A persistent chalazion requires referral to ophthalmology for consideration of incision and curettage.


Entropion

Entropion is inward turning of the eyelid. Inward-turning eyelashes may irritate the cornea causing ulceration and risking sight loss.

The most common cause is age-related degenerative changes to the lower eyelid. Entropion can also be caused by eyelid irritation or scarring. Trachoma (a bacterial eye infection caused by Chlamydia trachomatis) is a common cause of entropion in places that have limited access to sanitation and water.

The management of entropion includes:

  • Examination for corneal abrasions and ulcers (keratitis)
  • Patients should be prescribed frequent lubricants to reduce the risk of corneal abrasions and advised on how to perform eyelid taping as a temporising measure
  • Referral to ophthalmology for surgical correction

Ectropion

Ectropion is an outward turning of the eyelid.

Ectropion is mostly caused by age-related degenerative changes to the lower lid and presents with a sore red eye. The eye is often watery due to disrupted tear drainage.

Another common cause is facial nerve palsy (Bell’s palsy) which concurrently causes incomplete upper eyelid closure.  This is a risk factor for the development of exposure keratopathy, which is damage to the cornea due to ocular dryness caused by inadequate lid closure.8 Exposure keratopathy can cause sight loss.

The management of ectropion is typically conservative with lubricating eye drops and taping the eyes shut at night. Severe cases may require corrective surgery.

Patients should be referred to ophthalmology urgently if there are any features of exposure keratopathy (clinical features are similar to a corneal abrasion).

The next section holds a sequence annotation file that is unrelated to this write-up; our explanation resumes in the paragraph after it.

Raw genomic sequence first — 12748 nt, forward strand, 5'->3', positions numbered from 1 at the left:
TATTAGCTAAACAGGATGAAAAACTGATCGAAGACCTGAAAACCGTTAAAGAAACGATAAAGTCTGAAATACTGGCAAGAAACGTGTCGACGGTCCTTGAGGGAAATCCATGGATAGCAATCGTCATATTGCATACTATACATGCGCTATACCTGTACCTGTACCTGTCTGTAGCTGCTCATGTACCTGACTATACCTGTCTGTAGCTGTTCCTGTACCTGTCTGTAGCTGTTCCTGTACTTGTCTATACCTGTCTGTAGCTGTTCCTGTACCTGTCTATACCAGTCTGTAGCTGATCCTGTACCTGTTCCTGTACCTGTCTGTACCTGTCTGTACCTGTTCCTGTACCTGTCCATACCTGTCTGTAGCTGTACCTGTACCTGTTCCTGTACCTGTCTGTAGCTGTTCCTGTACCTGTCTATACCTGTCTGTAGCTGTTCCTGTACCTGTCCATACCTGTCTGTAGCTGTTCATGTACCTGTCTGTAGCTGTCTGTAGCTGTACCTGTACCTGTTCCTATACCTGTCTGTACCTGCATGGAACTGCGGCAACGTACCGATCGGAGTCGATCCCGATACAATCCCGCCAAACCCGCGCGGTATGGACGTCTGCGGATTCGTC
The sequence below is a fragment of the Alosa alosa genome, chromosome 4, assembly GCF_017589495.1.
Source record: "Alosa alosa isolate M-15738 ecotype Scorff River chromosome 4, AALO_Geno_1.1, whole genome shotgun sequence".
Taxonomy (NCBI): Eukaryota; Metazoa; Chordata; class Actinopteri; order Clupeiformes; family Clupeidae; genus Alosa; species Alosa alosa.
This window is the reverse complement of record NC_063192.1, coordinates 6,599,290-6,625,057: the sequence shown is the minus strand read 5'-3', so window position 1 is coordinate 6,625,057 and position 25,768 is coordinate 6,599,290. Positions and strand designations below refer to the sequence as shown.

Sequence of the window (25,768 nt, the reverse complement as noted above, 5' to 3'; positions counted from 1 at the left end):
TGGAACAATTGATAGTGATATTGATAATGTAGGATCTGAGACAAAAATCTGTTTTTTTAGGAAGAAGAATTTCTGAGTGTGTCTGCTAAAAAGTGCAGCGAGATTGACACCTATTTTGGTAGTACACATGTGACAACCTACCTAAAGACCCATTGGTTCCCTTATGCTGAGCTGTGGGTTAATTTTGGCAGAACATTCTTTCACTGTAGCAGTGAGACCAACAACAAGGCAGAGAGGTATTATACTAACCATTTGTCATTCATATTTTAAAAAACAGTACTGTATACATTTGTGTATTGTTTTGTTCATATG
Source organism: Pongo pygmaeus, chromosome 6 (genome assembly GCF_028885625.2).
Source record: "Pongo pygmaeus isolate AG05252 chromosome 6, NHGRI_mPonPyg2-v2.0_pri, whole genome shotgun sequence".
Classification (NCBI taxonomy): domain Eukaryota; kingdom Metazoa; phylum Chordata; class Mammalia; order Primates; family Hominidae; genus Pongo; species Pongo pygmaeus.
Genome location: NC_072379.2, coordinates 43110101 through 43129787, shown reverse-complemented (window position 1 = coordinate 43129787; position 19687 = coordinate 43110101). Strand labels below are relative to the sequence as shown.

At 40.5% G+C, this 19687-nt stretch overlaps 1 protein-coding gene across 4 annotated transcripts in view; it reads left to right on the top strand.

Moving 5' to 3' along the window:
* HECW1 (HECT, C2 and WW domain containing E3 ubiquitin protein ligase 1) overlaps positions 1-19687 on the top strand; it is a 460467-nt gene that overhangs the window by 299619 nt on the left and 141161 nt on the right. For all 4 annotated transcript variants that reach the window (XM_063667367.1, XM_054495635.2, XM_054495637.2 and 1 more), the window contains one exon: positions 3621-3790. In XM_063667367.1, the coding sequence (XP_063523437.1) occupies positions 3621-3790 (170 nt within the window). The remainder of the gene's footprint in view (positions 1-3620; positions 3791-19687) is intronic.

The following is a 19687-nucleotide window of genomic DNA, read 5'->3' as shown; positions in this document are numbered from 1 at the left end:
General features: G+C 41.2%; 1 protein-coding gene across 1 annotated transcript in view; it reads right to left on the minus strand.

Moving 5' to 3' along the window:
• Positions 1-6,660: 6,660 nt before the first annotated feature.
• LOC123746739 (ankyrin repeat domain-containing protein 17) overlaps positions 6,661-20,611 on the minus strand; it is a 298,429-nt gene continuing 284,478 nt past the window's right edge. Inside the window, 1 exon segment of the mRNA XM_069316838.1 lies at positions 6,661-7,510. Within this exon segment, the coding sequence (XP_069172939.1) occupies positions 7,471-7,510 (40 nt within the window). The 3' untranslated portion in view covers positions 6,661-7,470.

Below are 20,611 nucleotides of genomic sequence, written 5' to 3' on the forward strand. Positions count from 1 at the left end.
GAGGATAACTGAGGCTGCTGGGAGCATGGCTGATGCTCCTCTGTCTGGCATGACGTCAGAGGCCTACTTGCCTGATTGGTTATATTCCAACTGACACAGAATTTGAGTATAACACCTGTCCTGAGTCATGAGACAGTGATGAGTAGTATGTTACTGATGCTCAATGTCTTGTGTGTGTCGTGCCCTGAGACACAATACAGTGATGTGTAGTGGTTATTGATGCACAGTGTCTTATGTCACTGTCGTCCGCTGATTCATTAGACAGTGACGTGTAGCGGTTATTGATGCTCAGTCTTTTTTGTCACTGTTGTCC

Trichiasis

Trichiasis is when eyelashes grow inwards due to damaged eyelash follicles. Inward-growing eyelashes may irritate the cornea causing corneal ulceration and risking sight loss.

Most cases of trichiasis are caused by eyelid inflammation (chronic blepharitis).

When assessing trichiasis, it is important to examine for evidence of corneal damage.

Trichiasis can be treated by epilating the eyelash however recurrence may occur within a few weeks. Electrolysis or laser ablation can destroy the lash follicle and may provide a more permanent solution.


Key points

  • Eyelids comprise skin, muscle, connective tissue, glands and conjunctiva.
  • Blepharitis is inflammation of the eyelid and presents with bilateral sore, gritty eyes.
  • An external hordeolum (style) is caused by a staphylococcal infection of an eyelash follicle.
  • A chalazion is a granulomatous inflammatory lesion of an obstructed meibomian gland.
  • Blepharitis, hordeolum and chalazion can often be treated conservatively with eyelid hygiene. 
  • Entropion and trichiasis can cause corneal ulceration, which can lead to sight loss.
  • Ectropion can cause exposure keratitis, which can result in sight loss.
  • Any indication of risk to cornea or risk of sight loss requires referral to ophthalmology.

Reviewer

Dr Sahib Tuteja

Opthalmology trainee


Editor

Dr Chris Jefferies


References

  1. Henry Vandyke Carter (modified by Jonathan Malcolm). Eyelid anatomy. License: [Public domain]. Available from: [LINK]
  2. NICE CKS. Blepharitis. Published in 2019. Available from [LINK]
  3. Clubtable (Wikipedia user). Blepharitis. License: [Public domain]. Available from: [LINK]
  4. Imran Kabir Hossain. Anterior blepharitis. License: [CC BY-SA]. Available from: [LINK]
  5. Andre Riemann. Hordeolum externum. License: [Public domain]. Available from: [LINK]
  6. Michal Klajban. Chalazion. License: [CC BY-SA]. Available from: [LINK]
  7. Poupig (Wikipeida user). Chalazion. Licence: [CC BY-SA]. Available from: [LINK]
  8. Wanjiku Mathenge. Emergency management: Exposure keratopathy. Published 2018. Available from: [LINK]
  9. Mary Lowth. Chalazion. Published in 2016. Available from: [LINK]
  10. Mary Lowth. Conditions Affecting the External Eye. Published in 2016. Available from: [LINK]
  11. Mary Harding. Blepharitis. Published in 2014. Available from: [LINK]
  12. Mostafa Khalil, Omar Kouli. The Duke Elder Exam Of Ophthalmology: A Comprehensive Guide for Success. Book published in 2020.
  13. The College of Optometrists. Clinical Management Guidelines. Published in 2018-2020. Available from: [LINK]

 

Print Friendly, PDF & Email